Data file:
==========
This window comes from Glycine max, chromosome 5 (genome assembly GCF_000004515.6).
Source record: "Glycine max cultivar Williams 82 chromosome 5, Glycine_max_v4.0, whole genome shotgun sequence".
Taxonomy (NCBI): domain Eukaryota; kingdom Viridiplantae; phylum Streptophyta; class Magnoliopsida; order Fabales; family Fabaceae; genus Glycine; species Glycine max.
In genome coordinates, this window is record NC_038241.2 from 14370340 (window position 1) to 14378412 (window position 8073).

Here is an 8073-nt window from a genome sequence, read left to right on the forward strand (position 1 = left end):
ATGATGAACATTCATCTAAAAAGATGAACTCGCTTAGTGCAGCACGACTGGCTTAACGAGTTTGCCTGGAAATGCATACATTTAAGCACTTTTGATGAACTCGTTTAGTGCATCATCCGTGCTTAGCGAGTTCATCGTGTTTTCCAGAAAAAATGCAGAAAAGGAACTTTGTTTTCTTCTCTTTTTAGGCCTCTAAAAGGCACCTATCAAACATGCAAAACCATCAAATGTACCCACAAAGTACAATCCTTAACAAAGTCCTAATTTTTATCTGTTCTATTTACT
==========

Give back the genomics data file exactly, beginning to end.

This window comes from Glycine max, chromosome 5 (genome assembly GCF_000004515.6).
Source record: "Glycine max cultivar Williams 82 chromosome 5, Glycine_max_v4.0, whole genome shotgun sequence".
Taxonomy (NCBI): domain Eukaryota; kingdom Viridiplantae; phylum Streptophyta; class Magnoliopsida; order Fabales; family Fabaceae; genus Glycine; species Glycine max.
In genome coordinates, this window is record NC_038241.2 from 14370340 (window position 1) to 14378412 (window position 8073).

Here is an 8073-nt window from a genome sequence, read left to right on the forward strand (position 1 = left end):
ATGATGAACATTCATCTAAAAAGATGAACTCGCTTAGTGCAGCACGACTGGCTTAACGAGTTTGCCTGGAAATGCATACATTTAAGCACTTTTGATGAACTCGTTTAGTGCATCATCCGTGCTTAGCGAGTTCATCGTGTTTTCCAGAAAAAATGCAGAAAAGGAACTTTGTTTTCTTCTCTTTTTAGGCCTCTAAAAGGCACCTATCAAACATGCAAAACCATCAAATGTACCCACAAAGTACAATCCTTAACAAAGTCCTAATTTTTATCTGTTCTATTTACT